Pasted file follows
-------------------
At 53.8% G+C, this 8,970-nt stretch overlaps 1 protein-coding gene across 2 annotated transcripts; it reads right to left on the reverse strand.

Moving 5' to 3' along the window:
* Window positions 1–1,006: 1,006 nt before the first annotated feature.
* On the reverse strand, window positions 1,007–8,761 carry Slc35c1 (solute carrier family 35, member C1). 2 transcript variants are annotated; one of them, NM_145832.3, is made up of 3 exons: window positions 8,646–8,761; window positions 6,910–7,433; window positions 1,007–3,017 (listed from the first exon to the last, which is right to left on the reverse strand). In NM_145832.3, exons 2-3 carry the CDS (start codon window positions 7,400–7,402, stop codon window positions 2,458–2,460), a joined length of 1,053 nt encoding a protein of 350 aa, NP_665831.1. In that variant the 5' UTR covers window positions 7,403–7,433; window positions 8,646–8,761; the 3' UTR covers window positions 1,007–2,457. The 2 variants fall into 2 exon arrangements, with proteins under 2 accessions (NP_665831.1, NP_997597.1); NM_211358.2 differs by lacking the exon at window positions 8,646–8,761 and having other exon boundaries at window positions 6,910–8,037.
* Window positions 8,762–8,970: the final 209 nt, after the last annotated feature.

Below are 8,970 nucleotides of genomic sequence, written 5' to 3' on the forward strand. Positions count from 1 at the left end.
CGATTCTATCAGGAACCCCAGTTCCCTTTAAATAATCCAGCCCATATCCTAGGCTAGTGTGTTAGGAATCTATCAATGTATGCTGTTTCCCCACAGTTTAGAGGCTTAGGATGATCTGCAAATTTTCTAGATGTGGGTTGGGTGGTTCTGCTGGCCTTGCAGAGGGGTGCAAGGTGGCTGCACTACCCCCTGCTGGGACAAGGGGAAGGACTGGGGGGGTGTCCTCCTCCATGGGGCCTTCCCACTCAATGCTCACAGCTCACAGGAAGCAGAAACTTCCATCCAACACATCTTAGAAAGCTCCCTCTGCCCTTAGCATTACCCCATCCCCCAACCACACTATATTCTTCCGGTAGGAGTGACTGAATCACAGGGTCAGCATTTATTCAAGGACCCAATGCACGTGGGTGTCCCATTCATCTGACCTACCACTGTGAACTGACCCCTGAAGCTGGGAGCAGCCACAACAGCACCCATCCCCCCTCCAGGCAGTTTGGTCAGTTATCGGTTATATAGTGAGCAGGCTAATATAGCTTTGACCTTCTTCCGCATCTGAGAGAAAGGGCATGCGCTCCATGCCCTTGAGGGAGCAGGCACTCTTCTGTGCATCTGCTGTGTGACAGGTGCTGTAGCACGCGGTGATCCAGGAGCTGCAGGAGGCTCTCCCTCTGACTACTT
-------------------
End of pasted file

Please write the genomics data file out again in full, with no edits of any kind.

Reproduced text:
At 53.8% G+C, this 8,970-nt stretch overlaps 1 protein-coding gene across 2 annotated transcripts; it reads right to left on the reverse strand.

Moving 5' to 3' along the window:
* Window positions 1–1,006: 1,006 nt before the first annotated feature.
* On the reverse strand, window positions 1,007–8,761 carry Slc35c1 (solute carrier family 35, member C1). 2 transcript variants are annotated; one of them, NM_145832.3, is made up of 3 exons: window positions 8,646–8,761; window positions 6,910–7,433; window positions 1,007–3,017 (listed from the first exon to the last, which is right to left on the reverse strand). In NM_145832.3, exons 2-3 carry the CDS (start codon window positions 7,400–7,402, stop codon window positions 2,458–2,460), a joined length of 1,053 nt encoding a protein of 350 aa, NP_665831.1. In that variant the 5' UTR covers window positions 7,403–7,433; window positions 8,646–8,761; the 3' UTR covers window positions 1,007–2,457. The 2 variants fall into 2 exon arrangements, with proteins under 2 accessions (NP_665831.1, NP_997597.1); NM_211358.2 differs by lacking the exon at window positions 8,646–8,761 and having other exon boundaries at window positions 6,910–8,037.
* Window positions 8,762–8,970: the final 209 nt, after the last annotated feature.

Below are 8,970 nucleotides of genomic sequence, written 5' to 3' on the forward strand. Positions count from 1 at the left end.
CGATTCTATCAGGAACCCCAGTTCCCTTTAAATAATCCAGCCCATATCCTAGGCTAGTGTGTTAGGAATCTATCAATGTATGCTGTTTCCCCACAGTTTAGAGGCTTAGGATGATCTGCAAATTTTCTAGATGTGGGTTGGGTGGTTCTGCTGGCCTTGCAGAGGGGTGCAAGGTGGCTGCACTACCCCCTGCTGGGACAAGGGGAAGGACTGGGGGGGTGTCCTCCTCCATGGGGCCTTCCCACTCAATGCTCACAGCTCACAGGAAGCAGAAACTTCCATCCAACACATCTTAGAAAGCTCCCTCTGCCCTTAGCATTACCCCATCCCCCAACCACACTATATTCTTCCGGTAGGAGTGACTGAATCACAGGGTCAGCATTTATTCAAGGACCCAATGCACGTGGGTGTCCCATTCATCTGACCTACCACTGTGAACTGACCCCTGAAGCTGGGAGCAGCCACAACAGCACCCATCCCCCCTCCAGGCAGTTTGGTCAGTTATCGGTTATATAGTGAGCAGGCTAATATAGCTTTGACCTTCTTCCGCATCTGAGAGAAAGGGCATGCGCTCCATGCCCTTGAGGGAGCAGGCACTCTTCTGTGCATCTGCTGTGTGACAGGTGCTGTAGCACGCGGTGATCCAGGAGCTGCAGGAGGCTCTCCCTCTGACTACTT